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Hologram and Holography

Inventions And Variations, Materials And Techniques, Holograms Versus Photographs, Current Usage And Future Prospects

Holography is defined as a method of producing a three-dimensional (3-D) impression of an object. The recording and the image it brings to life are each referred to as holograms.

This impression is taken by splitting a beam of coherent (that is, uniform over distance as well as over time) radiation along two paths. One is known and stays undisturbed, to act as a reference. Another strikes the object and is diffracted in an unpredictable fashion along the object's contours. This can be compared to throwing one rock into a pool of water, which creates a regular pattern of rings, and then scattering smaller stones afterwards, to see what kind of design appears where the expanding rings intersect with each other. Likewise, intersections of radiation waves hold crucial information. The aim is to track and record the pattern of interference of the split rays.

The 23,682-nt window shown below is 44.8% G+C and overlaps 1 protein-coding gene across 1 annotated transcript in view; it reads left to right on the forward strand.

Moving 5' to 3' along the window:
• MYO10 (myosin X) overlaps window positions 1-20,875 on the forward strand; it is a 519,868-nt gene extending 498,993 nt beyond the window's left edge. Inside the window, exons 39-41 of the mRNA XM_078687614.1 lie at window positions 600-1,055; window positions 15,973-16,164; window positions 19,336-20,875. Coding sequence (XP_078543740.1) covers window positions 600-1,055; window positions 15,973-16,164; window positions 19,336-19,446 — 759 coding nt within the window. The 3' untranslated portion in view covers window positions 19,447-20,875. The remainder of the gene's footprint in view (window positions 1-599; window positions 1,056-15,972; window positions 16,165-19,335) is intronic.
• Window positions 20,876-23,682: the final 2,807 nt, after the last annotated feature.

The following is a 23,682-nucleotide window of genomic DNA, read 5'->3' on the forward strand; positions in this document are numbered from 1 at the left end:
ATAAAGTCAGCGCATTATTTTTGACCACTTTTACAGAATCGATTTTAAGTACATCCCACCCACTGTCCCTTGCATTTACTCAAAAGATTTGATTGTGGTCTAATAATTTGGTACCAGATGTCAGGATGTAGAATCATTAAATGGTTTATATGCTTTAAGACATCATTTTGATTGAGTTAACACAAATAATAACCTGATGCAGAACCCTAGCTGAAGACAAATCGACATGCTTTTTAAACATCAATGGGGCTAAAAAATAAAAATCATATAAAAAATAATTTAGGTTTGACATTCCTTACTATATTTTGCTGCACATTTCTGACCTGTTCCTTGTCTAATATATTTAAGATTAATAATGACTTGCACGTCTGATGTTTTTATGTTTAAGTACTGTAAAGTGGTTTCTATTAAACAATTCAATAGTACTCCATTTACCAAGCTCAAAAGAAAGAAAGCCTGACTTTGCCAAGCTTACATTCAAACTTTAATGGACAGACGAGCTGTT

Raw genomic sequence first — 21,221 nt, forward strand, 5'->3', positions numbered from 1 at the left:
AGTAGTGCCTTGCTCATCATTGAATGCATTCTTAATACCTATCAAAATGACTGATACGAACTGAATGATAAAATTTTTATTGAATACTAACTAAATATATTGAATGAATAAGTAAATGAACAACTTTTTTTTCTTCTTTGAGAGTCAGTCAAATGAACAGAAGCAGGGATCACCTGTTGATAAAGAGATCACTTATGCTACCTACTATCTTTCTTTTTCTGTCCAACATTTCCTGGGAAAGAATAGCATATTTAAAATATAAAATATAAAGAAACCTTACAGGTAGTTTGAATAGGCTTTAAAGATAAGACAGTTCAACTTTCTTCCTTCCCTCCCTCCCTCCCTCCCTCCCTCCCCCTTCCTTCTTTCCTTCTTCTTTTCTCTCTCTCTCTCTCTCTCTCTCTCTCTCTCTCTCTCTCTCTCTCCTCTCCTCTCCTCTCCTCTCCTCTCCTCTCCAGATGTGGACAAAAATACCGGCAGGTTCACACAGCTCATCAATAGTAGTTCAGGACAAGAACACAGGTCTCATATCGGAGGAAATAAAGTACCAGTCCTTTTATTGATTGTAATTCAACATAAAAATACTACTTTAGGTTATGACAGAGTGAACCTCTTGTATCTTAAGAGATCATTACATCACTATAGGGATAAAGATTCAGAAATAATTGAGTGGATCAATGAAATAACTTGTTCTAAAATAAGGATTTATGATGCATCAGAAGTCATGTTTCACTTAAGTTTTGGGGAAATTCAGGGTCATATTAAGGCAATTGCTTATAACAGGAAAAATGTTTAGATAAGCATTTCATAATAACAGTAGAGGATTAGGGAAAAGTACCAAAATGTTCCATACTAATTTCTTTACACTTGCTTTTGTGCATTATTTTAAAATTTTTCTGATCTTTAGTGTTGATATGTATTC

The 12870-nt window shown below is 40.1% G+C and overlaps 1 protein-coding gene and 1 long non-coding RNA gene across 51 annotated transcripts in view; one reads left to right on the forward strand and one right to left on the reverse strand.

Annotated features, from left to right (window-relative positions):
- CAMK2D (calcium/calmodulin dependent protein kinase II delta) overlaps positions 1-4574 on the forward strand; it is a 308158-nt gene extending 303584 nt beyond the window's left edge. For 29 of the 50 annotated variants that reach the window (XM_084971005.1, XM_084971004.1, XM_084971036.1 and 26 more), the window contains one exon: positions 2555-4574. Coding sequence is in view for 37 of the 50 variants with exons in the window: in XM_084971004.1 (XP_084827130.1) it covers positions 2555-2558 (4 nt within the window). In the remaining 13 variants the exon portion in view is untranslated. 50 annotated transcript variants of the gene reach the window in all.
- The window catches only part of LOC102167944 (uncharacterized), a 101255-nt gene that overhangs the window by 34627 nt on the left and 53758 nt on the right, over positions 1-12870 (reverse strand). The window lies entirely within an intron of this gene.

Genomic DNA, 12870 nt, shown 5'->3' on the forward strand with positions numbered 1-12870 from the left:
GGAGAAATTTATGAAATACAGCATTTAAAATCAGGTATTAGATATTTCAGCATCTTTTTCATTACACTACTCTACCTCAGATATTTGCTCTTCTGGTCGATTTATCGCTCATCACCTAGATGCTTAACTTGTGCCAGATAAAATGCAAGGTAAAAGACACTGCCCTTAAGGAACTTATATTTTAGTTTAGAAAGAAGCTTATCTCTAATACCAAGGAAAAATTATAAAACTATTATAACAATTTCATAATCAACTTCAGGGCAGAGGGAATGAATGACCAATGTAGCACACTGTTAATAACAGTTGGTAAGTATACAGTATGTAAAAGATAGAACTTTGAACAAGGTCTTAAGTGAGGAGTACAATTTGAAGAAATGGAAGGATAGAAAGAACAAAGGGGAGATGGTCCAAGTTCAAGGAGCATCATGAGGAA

The surface of the hologram acts as a diffraction grating by alternating clear and opaque strips. When you view a common optical hologram, this grating replicates the action of ordinary illumination, capturing the phase and amplitude of the light beam and its interference pattern, in an additive fashion. You can not only see how bright a jewel is, you can see how the light sparkles on each facet if you shift your own position.

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